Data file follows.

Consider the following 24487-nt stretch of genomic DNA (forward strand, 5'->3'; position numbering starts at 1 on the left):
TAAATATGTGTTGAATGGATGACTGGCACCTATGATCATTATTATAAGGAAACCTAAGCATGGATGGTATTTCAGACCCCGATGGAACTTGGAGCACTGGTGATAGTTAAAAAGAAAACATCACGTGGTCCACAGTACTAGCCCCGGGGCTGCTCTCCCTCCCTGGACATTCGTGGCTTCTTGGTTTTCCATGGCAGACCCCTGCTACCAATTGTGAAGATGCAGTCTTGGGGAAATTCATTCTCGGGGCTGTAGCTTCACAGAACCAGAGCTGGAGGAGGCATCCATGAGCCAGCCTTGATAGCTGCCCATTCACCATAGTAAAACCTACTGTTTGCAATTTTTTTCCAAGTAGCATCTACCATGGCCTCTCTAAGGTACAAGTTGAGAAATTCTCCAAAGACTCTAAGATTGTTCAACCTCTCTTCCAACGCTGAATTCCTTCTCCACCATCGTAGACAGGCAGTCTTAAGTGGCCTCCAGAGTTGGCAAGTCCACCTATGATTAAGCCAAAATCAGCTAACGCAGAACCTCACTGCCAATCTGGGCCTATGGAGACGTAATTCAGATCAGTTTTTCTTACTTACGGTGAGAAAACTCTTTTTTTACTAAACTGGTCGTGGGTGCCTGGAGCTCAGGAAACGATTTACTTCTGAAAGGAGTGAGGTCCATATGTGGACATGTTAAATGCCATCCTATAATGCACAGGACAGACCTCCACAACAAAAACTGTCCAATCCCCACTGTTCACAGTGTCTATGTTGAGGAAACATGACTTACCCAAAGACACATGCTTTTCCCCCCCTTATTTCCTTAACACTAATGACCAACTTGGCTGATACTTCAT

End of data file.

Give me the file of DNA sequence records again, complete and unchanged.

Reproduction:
Consider the following 24487-nt stretch of genomic DNA (forward strand, 5'->3'; position numbering starts at 1 on the left):
TAAATATGTGTTGAATGGATGACTGGCACCTATGATCATTATTATAAGGAAACCTAAGCATGGATGGTATTTCAGACCCCGATGGAACTTGGAGCACTGGTGATAGTTAAAAAGAAAACATCACGTGGTCCACAGTACTAGCCCCGGGGCTGCTCTCCCTCCCTGGACATTCGTGGCTTCTTGGTTTTCCATGGCAGACCCCTGCTACCAATTGTGAAGATGCAGTCTTGGGGAAATTCATTCTCGGGGCTGTAGCTTCACAGAACCAGAGCTGGAGGAGGCATCCATGAGCCAGCCTTGATAGCTGCCCATTCACCATAGTAAAACCTACTGTTTGCAATTTTTTTCCAAGTAGCATCTACCATGGCCTCTCTAAGGTACAAGTTGAGAAATTCTCCAAAGACTCTAAGATTGTTCAACCTCTCTTCCAACGCTGAATTCCTTCTCCACCATCGTAGACAGGCAGTCTTAAGTGGCCTCCAGAGTTGGCAAGTCCACCTATGATTAAGCCAAAATCAGCTAACGCAGAACCTCACTGCCAATCTGGGCCTATGGAGACGTAATTCAGATCAGTTTTTCTTACTTACGGTGAGAAAACTCTTTTTTTACTAAACTGGTCGTGGGTGCCTGGAGCTCAGGAAACGATTTACTTCTGAAAGGAGTGAGGTCCATATGTGGACATGTTAAATGCCATCCTATAATGCACAGGACAGACCTCCACAACAAAAACTGTCCAATCCCCACTGTTCACAGTGTCTATGTTGAGGAAACATGACTTACCCAAAGACACATGCTTTTCCCCCCCTTATTTCCTTAACACTAATGACCAACTTGGCTGATACTTCAT